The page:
As hinted above, the hard part is in taking that bunch of promising or even well-executed ideas and turning them into something masterful. It takes really great artists a long time to do this (Jonathan Franzen, who I really like, spent 10 years writing The Corrections), and there’s really no shortcut. Making beautiful things takes time.
The classic startup advice encourages you to not waste time optimizing the luck you’ve already had, but to instead put most of your energy in finding better, more plentiful sources of goodness. Do that with everything, but know that climbing a mountain gets harder towards the summit. Make sure you’re on a hike that you care about getting to the top of, and the unbelievable energy it takes to complete the remaining 20% won’t seem so painful.
“Philosophical progress doesn’t come from approaching closer to the final answers to the eternal questions of life, the universe, and everything. It comes from profound engagement with the contemporary world to figure out what life, the universe, and everything all means now.”—
And that’s also why philosophy’s so damn valuable outside of an academic context. Learn to do it in this way - in a world-appreciating, not world-effacing way - and you can kick butts in pretty well any discipline you aim at.
Steve Jobs and Jeff Bezos meet the Segway prototype
Steve Jobs:I think it sucks!
Steve Jobs:It just does.
Tim Adams:In what sense? Give me a clue.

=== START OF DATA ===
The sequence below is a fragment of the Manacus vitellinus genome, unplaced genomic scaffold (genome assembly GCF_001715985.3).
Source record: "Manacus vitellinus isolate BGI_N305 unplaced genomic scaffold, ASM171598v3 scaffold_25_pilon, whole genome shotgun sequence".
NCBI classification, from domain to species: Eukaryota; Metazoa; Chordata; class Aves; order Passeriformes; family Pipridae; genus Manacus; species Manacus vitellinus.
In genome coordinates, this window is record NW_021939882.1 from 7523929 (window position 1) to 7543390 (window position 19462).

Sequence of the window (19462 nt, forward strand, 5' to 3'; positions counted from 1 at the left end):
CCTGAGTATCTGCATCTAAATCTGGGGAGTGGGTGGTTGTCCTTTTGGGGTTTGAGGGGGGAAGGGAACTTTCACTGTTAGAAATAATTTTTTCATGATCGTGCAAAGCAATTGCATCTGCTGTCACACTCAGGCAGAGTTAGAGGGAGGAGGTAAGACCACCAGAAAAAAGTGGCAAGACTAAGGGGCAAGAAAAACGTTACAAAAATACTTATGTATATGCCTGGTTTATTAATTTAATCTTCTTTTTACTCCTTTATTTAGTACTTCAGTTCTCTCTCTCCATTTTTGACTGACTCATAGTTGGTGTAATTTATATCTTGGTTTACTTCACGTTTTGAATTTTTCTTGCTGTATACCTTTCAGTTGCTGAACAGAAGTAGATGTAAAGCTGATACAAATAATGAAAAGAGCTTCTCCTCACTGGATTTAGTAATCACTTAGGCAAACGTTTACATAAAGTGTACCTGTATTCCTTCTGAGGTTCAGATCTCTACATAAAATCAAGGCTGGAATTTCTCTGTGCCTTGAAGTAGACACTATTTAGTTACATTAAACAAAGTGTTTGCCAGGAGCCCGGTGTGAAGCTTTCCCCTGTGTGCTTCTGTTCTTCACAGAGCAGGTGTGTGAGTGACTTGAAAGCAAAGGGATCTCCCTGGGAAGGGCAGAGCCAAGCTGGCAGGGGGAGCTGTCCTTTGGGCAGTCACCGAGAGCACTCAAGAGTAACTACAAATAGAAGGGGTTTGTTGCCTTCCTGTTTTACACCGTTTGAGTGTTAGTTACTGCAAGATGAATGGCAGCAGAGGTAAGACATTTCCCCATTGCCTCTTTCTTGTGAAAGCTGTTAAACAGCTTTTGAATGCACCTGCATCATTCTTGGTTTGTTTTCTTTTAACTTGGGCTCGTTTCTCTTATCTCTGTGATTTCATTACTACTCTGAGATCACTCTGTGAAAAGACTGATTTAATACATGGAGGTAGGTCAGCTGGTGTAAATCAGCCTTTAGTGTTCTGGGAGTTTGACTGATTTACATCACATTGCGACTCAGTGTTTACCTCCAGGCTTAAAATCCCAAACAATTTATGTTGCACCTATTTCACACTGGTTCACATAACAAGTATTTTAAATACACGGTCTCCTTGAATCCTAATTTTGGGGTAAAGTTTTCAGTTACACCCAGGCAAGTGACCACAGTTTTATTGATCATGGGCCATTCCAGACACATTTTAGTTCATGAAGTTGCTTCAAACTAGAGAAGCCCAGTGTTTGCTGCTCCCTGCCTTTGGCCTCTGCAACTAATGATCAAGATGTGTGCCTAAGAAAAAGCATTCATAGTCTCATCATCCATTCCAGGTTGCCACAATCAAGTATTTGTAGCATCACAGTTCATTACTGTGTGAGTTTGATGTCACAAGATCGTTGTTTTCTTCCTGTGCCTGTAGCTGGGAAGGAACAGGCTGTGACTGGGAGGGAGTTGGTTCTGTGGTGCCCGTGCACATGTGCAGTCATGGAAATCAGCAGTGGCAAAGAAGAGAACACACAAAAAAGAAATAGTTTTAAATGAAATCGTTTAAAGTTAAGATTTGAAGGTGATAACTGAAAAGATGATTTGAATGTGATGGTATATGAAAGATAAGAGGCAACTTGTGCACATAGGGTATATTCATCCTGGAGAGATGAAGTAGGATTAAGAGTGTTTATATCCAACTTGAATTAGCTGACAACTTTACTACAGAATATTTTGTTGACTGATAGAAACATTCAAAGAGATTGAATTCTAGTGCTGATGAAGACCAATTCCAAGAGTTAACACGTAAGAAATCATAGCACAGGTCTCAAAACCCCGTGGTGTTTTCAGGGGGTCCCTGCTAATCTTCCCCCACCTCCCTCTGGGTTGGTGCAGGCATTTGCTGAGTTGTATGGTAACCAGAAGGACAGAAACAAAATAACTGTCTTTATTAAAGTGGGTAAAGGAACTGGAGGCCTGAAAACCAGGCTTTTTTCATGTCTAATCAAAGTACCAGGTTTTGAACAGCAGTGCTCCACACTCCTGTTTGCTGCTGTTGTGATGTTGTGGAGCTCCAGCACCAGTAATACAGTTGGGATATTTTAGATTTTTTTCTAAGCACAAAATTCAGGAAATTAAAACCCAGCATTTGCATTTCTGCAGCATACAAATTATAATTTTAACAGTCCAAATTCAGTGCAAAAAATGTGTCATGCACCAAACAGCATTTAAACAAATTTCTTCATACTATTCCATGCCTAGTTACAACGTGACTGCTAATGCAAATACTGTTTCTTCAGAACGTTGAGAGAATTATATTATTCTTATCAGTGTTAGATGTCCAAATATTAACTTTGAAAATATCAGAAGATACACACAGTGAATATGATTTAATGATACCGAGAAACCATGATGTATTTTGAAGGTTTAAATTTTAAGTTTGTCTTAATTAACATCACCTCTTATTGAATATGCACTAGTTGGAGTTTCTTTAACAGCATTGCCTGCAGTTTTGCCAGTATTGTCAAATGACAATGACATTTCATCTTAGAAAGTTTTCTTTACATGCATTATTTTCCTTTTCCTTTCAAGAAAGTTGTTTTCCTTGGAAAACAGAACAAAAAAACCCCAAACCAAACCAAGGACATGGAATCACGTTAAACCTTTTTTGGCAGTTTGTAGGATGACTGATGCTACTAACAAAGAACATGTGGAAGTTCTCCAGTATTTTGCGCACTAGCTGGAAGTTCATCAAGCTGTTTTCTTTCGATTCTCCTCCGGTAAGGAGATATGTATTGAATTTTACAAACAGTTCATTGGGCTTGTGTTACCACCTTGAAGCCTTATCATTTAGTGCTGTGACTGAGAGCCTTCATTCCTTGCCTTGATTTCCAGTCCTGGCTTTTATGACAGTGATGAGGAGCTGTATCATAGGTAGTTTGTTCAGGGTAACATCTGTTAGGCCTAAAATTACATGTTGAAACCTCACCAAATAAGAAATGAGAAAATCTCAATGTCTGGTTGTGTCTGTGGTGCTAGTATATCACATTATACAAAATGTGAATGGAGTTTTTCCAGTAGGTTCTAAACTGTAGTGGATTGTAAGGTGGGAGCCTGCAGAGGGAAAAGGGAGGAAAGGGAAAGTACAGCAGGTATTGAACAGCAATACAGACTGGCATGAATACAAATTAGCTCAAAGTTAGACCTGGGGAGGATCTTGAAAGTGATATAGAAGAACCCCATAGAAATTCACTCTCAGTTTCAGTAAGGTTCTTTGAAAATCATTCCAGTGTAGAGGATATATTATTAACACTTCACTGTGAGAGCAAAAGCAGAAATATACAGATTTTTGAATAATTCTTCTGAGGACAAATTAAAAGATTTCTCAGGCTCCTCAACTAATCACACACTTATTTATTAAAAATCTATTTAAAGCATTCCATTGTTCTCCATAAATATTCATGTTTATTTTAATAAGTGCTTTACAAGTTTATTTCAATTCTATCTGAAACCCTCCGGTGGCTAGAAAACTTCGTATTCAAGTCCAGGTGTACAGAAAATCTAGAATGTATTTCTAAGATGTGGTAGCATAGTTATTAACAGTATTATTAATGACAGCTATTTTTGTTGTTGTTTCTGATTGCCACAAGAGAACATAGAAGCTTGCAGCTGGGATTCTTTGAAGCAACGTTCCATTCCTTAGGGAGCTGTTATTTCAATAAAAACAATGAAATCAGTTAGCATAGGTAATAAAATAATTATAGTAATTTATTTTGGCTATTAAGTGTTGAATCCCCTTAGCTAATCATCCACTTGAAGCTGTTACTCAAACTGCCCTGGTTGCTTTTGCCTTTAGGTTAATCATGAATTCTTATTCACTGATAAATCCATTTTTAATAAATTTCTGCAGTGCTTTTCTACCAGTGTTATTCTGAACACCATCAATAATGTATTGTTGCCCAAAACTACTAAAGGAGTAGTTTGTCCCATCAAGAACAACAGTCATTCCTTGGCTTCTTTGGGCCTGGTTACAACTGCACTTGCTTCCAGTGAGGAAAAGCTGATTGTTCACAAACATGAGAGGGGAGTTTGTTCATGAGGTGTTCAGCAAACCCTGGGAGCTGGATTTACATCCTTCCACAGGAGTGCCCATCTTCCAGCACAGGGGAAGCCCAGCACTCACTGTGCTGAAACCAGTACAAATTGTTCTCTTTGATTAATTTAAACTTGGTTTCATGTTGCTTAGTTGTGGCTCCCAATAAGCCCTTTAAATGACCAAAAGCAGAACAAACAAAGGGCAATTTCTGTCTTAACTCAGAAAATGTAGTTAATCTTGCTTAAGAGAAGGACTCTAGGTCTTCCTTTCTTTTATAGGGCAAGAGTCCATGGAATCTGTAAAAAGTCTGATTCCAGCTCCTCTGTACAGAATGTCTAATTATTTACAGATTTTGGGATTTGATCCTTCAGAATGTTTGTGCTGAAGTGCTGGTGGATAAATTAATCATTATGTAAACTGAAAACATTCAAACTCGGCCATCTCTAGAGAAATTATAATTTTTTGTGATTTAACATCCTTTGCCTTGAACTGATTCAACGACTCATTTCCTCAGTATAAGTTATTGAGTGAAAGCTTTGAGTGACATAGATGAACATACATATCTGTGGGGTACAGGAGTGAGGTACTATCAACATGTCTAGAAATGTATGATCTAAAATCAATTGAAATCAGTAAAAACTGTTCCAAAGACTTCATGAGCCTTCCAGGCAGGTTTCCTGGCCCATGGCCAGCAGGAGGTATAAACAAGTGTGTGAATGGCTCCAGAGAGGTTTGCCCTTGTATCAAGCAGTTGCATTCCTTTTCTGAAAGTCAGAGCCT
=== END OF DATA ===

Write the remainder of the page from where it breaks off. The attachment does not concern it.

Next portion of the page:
Steve Jobs:Its shape is not innovative, it's not elegant, it doesn't feel anthropomorphic. You have this incredibly innovative machine but it looks very traditional. There are design firms out there that could come up with things we've never thought of, things that would make you shit in your pants.
Tim Adams:Well, let's keep going, because we don't have much time today to-
John Doerr:We do have time. We want to get Steve's and Jeff's ideas.
Tim Adams:The problem at this point is lead time in our schedule –
Steve Jobs:Screw the lead times. You don't have a great product yet! I know burn rates are important, but you'll only get one shot at this, and if you blow it, it's over.
“‘The best designers are passionate about design, yet dispassionate about their own designs.’ The managers tell us they look for folks who get very excited and curious about creating great designs, but can easily walk away from their own ideas and work when it makes sense to do so. […] Design is a team sport and the managers say the individuals who can do this are better team members.”—Jared Spool on Passionate About Design; Dispassionate About Your Design (via pascallaliberte)